On Practice

My high school jazz band had 3 drummers, me included. And mostly, all we did was sit around waiting for the ‘good’ songs, namely, latin or funk. Those songs were peppy, exciting, and full of room to improvise and show off.

Then came the ballads, and none of us wanted those.

It’s important to note that we were not assigned songs, but rather would somehow negotiate amongst ourselves - a kind of war of wills with a dash of good old fashioned game of chicken.

Midway through the year, I snapped to the idea that, the more I played, likely, if I focused, the better I would be come. So, when ballads came up, I began to volunteer.

In fact, I volunteered for any contentious song. And several weeks down the road, I was getting better, and my fellow drummers began to grow jealous of how much time I spent on the throne (it is actually called that).

I learned that not only did focused practice help, but, because playing slowly was harder, the ballads actually did more to improve my playing skill.

Afterward, I ended up losing my monopoly on the ‘boring’ tunes and everyone started upping their game, but it stands to reason. Practice may not make perfect, but when the willing are willing take on the crap practice that no one wants because it’s not sexy, the willing get better.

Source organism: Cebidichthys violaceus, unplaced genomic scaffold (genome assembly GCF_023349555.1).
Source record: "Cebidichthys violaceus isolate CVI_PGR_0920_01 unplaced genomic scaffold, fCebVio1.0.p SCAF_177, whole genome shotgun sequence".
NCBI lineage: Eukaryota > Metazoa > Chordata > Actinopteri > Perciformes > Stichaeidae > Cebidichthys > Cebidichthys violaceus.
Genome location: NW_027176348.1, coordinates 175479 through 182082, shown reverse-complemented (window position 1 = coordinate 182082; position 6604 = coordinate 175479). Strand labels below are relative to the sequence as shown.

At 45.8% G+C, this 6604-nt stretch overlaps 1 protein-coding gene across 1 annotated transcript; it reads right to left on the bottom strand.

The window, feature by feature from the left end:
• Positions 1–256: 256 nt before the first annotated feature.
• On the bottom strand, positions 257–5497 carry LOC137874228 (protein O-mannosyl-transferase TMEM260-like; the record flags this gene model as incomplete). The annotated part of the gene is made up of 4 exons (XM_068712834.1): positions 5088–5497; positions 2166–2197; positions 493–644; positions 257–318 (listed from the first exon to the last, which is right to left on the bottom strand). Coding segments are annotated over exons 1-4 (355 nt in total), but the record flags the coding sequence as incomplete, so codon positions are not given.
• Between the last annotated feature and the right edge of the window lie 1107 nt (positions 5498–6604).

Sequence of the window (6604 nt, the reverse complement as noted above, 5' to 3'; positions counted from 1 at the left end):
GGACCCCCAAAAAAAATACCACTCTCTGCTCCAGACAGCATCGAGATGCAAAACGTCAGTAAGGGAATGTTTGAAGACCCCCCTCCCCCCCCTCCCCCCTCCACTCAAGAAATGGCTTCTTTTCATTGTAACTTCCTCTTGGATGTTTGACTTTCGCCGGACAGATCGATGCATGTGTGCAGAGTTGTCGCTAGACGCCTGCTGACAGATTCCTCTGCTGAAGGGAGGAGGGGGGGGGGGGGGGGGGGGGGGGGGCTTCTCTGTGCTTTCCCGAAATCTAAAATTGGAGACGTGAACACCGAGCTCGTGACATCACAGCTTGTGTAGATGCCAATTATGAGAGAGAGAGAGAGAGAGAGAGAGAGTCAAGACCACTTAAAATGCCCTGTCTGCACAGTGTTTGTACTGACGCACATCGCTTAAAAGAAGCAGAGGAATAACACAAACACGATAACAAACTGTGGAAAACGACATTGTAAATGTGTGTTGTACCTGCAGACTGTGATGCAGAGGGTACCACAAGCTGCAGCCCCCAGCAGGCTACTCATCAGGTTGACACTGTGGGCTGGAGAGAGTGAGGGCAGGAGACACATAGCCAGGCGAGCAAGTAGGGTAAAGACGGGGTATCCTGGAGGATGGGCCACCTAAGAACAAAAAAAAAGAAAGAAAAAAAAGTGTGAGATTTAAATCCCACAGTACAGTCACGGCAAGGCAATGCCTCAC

I would later realize that this idea of ‘always learning’ is corroborated by a number of studies and books.

If I had written those books, I would have called it ‘un-sexy’ practice. But I didn’t write those books, and so it’s all lumped into one large pot of focused practice. Though that may be, I believe it’s important to recognize that perhaps the majority of focused practice might actually be un-sexy.

Do I have data to back up my claims? No. Just anecdotes. But it makes sense, because you do too.


Now read this

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